Though we've been lucky this summer, every Midwesterner knows its keening sound, a reminder that tornado season is upon us once again. Tornadoes remain something of an enigma today, even as technology and YouTube videos make the prediction and experience of storms more routine. But our knowledge of tornados is a very recent phenomenon, as Lee Sandlin chronicles in Storm Kings: The Untold History of America’s First Storm Chasers. It’s actually a bit of a misnomer; Sandlin’s book chronicles the birth of meteorology in general, with primary focus on the pursuit to understand tornadoes. And in his first example, it literally is a pursuit.
On a visit to a Maryland friend, Benjamin Franklin encountered a whirlwind which he rode alongside as he took a closer look, flailing at it with his whip. Franklin survived his encounter, but as Americans pushed further west into areas prone to tornadoes, death tolls rose and debate intensified as competing theories fought it out in American lyceums and scientific journals. It is this debate that is the center of Sandlin’s story. Meteorology was hardly a science at the beginning of the nineteenth century, and the field attracted its share of charlatans, gentlemen observers and military men who were sometimes as intent on discrediting their critics as they were to devoting research on storms. Sandlin follows particular players through the years, as ideas both solid and cracked (a particular favorite of mine was the notion that tornadoes were comprised primarily of electricity, and could be stopped by surrounding towns with giant arrays of wires—in essence, a gigantic tornado zapper). Sandlin intersperses accounts of pivotal storms, such as the possible pyro tornado that decimated Peshtigo, WI in 1871 and the 1925 Tri-State Tornado, to illustrate how each added to scientific knowledge and folklore about how storms developed. The Army’s Signal Corps and the civilian Weather Bureau were phenomenally bad at predicting the weather until the 1940s, due mostly to in-fighting. It wasn’t until 1948 that the first successfully forecast tornado struck near Oklahoma City, predicted with the help of radar.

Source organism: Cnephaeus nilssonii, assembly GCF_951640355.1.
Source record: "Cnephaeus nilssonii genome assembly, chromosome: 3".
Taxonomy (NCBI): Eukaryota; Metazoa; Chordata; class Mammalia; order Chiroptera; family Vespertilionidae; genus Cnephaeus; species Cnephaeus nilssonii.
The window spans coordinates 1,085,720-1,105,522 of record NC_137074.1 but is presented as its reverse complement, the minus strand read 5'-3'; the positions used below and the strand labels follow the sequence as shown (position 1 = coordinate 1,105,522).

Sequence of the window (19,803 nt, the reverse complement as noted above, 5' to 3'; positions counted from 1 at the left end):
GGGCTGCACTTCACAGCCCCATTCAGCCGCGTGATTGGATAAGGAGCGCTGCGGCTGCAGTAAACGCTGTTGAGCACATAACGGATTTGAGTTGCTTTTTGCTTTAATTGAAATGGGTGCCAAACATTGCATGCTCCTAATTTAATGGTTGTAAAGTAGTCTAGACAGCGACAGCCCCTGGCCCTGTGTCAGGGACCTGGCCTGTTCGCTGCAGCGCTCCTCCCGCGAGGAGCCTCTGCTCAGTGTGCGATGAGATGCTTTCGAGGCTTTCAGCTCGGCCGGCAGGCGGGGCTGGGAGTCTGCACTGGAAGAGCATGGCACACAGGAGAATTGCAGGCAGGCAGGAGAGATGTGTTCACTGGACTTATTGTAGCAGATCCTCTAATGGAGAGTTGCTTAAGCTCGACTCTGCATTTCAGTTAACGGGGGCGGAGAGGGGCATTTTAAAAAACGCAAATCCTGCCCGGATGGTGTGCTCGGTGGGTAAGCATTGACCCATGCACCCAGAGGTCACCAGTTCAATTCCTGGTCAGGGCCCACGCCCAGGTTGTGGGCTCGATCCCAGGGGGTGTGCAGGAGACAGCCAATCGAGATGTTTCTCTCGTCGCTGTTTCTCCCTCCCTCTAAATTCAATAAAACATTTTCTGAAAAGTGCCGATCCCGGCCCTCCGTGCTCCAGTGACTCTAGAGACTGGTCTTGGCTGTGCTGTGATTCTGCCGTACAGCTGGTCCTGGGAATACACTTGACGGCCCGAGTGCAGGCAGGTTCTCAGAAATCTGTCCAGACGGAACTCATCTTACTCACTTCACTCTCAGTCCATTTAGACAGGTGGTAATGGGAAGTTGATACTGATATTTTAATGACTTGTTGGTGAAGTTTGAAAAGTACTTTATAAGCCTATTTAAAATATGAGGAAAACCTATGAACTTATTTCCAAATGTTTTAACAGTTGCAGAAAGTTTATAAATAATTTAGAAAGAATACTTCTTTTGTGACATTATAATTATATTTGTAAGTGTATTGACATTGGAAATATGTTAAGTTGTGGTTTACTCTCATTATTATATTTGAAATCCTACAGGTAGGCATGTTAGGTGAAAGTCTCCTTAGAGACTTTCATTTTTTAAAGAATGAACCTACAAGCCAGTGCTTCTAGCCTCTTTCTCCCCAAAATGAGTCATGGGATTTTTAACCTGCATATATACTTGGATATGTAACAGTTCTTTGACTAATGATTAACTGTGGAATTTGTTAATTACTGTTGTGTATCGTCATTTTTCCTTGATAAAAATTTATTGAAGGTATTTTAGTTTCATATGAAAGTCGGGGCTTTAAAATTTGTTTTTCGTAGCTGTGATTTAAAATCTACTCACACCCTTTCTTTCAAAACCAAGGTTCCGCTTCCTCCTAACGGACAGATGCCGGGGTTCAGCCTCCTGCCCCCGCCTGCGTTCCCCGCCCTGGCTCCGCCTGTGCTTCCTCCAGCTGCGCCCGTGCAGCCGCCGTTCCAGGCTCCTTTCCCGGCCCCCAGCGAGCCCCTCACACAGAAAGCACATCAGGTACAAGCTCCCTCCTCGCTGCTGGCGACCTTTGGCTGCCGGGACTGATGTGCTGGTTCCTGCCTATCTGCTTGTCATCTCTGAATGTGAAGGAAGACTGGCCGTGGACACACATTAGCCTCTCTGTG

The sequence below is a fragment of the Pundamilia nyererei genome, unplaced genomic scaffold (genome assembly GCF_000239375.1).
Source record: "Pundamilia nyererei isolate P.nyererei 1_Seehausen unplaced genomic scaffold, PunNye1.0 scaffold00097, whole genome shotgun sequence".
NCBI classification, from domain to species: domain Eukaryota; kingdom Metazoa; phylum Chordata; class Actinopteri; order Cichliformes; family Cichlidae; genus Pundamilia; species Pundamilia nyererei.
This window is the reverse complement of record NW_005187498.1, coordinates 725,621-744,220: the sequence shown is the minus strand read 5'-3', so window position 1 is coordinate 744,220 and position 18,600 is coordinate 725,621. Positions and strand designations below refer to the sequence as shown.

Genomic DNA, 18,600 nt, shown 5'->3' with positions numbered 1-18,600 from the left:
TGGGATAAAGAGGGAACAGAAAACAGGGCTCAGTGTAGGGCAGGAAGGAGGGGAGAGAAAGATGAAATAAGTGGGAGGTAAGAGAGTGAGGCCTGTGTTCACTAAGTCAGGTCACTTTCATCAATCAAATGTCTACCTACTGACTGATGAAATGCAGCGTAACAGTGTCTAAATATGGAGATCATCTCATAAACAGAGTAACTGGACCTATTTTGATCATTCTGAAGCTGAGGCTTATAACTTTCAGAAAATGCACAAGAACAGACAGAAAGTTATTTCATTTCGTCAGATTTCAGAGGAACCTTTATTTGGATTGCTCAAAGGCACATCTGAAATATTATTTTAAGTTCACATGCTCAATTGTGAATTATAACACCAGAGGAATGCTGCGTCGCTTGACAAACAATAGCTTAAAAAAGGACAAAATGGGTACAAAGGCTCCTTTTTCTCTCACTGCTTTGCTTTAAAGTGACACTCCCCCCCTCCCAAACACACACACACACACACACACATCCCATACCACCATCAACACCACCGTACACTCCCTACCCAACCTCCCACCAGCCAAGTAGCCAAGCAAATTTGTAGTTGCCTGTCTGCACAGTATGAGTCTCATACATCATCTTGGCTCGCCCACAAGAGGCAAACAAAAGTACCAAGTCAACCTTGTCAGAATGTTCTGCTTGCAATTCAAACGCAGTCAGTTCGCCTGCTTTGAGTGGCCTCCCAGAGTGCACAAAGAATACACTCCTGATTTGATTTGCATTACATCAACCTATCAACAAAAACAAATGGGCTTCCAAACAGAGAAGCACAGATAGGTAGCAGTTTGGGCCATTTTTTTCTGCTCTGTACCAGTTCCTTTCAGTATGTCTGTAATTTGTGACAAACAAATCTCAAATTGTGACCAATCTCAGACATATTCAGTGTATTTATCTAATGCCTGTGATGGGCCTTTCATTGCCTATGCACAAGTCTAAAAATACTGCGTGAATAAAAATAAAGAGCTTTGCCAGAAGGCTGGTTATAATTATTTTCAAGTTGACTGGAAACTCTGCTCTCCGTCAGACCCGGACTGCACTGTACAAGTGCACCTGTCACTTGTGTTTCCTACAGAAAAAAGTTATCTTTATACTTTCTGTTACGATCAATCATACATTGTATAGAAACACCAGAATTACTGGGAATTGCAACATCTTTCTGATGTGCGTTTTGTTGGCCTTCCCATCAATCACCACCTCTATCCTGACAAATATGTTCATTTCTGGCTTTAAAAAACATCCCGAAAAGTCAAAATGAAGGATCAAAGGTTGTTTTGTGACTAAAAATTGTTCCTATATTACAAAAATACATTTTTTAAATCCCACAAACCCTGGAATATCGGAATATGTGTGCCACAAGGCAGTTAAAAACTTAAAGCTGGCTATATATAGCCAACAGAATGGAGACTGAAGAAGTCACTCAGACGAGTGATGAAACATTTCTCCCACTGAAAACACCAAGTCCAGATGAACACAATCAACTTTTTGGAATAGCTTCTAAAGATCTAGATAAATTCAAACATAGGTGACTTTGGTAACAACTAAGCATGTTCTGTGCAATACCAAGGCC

Two and a half centuries after Franklin’s pursuit of the whirlwind, tornadoes still have a grip on the imagination of scientists and amateurs alike. Storm Kings is both a gripping history of the culture and science that went into what knowledge we have of tornadoes today. Readers interested in further exploration of the history of weather forecasting might pair it with Erik Larson’s Isaac’s Storm or Warnings: The True Story of How Science Tamed the Weather by Mike Smith; those who want personal accounts of tornadoes would enjoy F5, Mark Levine’s account of the 1974 outbreak, or Storm Warning, Nancy Mathis’ examination of the monster 1999 Oklahoma City storm.